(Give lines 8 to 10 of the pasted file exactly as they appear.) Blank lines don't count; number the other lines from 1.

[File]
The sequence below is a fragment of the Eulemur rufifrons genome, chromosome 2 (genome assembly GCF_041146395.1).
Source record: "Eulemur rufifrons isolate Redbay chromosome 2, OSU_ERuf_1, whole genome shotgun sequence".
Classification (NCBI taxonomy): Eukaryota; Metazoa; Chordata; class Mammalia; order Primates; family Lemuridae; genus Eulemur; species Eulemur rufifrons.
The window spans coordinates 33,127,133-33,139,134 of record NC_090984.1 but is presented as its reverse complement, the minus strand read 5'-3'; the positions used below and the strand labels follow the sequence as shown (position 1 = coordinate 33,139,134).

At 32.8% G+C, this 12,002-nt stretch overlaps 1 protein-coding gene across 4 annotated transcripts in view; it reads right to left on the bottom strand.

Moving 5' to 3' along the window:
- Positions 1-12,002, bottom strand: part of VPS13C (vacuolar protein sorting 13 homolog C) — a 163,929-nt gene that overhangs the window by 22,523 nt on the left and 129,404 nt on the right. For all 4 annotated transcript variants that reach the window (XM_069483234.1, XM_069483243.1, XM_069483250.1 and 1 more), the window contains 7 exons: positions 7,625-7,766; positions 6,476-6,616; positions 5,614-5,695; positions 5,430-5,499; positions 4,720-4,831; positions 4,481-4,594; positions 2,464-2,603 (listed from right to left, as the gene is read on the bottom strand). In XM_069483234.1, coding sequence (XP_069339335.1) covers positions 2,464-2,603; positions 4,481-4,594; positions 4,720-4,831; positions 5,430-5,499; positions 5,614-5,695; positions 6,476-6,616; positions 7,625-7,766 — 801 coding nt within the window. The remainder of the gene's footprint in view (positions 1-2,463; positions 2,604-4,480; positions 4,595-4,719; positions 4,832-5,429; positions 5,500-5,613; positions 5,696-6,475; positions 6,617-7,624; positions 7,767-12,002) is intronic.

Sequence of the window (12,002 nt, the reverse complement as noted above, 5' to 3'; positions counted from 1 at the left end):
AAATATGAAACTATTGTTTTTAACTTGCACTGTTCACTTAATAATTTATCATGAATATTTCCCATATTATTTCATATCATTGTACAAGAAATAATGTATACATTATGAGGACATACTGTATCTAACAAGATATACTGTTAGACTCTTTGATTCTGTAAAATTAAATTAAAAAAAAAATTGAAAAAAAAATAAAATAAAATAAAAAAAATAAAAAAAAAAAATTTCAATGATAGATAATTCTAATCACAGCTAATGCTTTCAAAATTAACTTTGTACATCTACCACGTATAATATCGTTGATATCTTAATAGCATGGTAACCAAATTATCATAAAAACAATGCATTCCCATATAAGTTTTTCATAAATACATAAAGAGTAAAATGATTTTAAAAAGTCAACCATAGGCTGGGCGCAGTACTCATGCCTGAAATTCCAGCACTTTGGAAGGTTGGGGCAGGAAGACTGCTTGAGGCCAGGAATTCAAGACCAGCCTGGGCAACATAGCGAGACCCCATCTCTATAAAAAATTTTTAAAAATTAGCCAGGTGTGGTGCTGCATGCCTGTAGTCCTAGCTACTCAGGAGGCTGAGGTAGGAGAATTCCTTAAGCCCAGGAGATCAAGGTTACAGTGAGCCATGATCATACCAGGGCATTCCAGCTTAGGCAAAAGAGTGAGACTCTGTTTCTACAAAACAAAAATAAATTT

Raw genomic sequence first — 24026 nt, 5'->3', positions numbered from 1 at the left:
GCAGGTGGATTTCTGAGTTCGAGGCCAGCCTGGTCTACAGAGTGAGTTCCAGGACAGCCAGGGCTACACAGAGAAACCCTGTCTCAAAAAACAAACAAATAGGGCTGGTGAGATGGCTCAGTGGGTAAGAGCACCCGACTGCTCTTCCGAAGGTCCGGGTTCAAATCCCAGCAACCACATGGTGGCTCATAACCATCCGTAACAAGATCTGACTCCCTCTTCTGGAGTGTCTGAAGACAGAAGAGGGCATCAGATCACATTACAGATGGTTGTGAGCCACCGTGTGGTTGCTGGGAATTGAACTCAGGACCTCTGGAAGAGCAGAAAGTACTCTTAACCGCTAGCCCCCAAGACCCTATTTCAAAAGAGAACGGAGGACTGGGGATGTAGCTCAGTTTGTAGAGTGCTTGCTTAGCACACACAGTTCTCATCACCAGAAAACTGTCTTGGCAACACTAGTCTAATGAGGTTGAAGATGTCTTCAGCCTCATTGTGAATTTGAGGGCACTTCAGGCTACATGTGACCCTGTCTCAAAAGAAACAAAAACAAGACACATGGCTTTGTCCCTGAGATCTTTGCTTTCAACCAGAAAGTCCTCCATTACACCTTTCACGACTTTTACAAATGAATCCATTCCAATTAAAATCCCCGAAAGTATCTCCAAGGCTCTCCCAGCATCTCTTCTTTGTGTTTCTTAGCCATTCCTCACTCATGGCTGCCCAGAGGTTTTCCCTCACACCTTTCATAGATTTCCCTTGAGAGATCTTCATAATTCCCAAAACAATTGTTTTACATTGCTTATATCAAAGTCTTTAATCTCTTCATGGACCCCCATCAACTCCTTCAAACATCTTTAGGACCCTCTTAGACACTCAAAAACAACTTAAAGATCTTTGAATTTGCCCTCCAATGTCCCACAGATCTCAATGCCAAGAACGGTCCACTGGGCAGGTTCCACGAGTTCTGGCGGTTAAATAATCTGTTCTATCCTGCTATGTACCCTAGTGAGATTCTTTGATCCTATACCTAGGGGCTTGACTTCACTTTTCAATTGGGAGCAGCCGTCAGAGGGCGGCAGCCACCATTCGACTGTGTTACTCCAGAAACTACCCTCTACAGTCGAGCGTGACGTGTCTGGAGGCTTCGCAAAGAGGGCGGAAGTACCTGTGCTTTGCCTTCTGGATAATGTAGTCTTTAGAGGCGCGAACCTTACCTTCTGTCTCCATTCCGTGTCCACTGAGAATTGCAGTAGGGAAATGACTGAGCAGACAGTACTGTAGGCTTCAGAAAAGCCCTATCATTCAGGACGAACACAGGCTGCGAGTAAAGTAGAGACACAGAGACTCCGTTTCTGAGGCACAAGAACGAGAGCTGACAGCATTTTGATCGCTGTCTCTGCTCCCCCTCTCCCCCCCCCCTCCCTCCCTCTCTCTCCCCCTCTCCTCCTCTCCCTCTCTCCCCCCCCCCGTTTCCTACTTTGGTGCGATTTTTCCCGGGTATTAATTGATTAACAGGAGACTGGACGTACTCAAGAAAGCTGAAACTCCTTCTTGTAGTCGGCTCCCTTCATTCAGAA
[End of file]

Sequence of the window (12,002 nt, the reverse complement as noted above, 5' to 3'; positions counted from 1 at the left end):
AAATATGAAACTATTGTTTTTAACTTGCACTGTTCACTTAATAATTTATCATGAATATTTCCCATATTATTTCATATCATTGTACAAGAAATAATGTATACATTATGAGGACATACTGTATCTAACAAGATATACTGTTAGACTCTTTGATTCTGTAAAATTAAATTAAAAAAAAAATTGAAAAAAAAATAAAATAAAATAAAAAAAATAAAAAAAAAAAATTTCAATGATAGATAATTCTAATCACAGCTAATGCTTTCAAAATTAACTTTGTACATCTACCACGTATAATATCGTTGATATCTTAATAGCATGGTAACCAAATTATCATAAAAACAATGCATTCCCATATAAGTTTTTCATAAATACATAAAGAGTAAAATGATTTTAAAAAGTCAACCATAGGCTGGGCGCAGTACTCATGCCTGAAATTCCAGCACTTTGGAAGGTTGGGGCAGGAAGACTGCTTGAGGCCAGGAATTCAAGACCAGCCTGGGCAACATAGCGAGACCCCATCTCTATAAAAAATTTTTAAAAATTAGCCAGGTGTGGTGCTGCATGCCTGTAGTCCTAGCTACTCAGGAGGCTGAGGTAGGAGAATTCCTTAAGCCCAGGAGATCAAGGTTACAGTGAGCCATGATCATACCAGGGCATTCCAGCTTAGGCAAAAGAGTGAGACTCTGTTTCTACAAAACAAAAATAAATTT

Raw genomic sequence first — 24026 nt, 5'->3', positions numbered from 1 at the left: